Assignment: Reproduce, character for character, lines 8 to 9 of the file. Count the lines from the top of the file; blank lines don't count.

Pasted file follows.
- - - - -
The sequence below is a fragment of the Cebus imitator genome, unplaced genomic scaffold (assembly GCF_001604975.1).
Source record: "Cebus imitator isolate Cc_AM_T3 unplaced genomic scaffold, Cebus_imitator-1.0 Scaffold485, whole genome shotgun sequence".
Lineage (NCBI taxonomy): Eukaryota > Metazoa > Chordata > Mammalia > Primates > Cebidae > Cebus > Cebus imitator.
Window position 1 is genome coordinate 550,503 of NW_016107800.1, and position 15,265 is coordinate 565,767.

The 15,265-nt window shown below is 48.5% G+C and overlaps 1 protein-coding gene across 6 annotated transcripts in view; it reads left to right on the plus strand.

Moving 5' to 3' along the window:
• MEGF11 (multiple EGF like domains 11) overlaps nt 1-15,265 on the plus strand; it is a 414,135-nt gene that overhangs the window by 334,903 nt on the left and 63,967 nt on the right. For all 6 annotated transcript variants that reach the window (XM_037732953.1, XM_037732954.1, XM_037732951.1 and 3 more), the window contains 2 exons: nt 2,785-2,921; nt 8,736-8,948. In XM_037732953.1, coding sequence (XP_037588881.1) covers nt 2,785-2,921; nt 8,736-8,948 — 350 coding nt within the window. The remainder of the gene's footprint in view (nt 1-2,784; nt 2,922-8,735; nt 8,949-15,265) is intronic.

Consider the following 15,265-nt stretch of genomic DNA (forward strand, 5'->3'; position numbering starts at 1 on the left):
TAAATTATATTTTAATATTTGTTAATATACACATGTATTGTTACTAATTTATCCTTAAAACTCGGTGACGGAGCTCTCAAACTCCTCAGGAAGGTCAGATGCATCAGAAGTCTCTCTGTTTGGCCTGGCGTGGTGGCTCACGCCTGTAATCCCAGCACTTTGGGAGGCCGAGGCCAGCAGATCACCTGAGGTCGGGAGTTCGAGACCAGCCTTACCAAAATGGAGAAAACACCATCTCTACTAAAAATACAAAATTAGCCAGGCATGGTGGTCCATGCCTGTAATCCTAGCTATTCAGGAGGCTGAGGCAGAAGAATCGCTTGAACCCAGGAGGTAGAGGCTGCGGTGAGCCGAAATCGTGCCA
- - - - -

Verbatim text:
Consider the following 15,265-nt stretch of genomic DNA (forward strand, 5'->3'; position numbering starts at 1 on the left):
TAAATTATATTTTAATATTTGTTAATATACACATGTATTGTTACTAATTTATCCTTAAAACTCGGTGACGGAGCTCTCAAACTCCTCAGGAAGGTCAGATGCATCAGAAGTCTCTCTGTTTGGCCTGGCGTGGTGGCTCACGCCTGTAATCCCAGCACTTTGGGAGGCCGAGGCCAGCAGATCACCTGAGGTCGGGAGTTCGAGACCAGCCTTACCAAAATGGAGAAAACACCATCTCTACTAAAAATACAAAATTAGCCAGGCATGGTGGTCCATGCCTGTAATCCTAGCTATTCAGGAGGCTGAGGCAGAAGAATCGCTTGAACCCAGGAGGTAGAGGCTGCGGTGAGCCGAAATCGTGCCA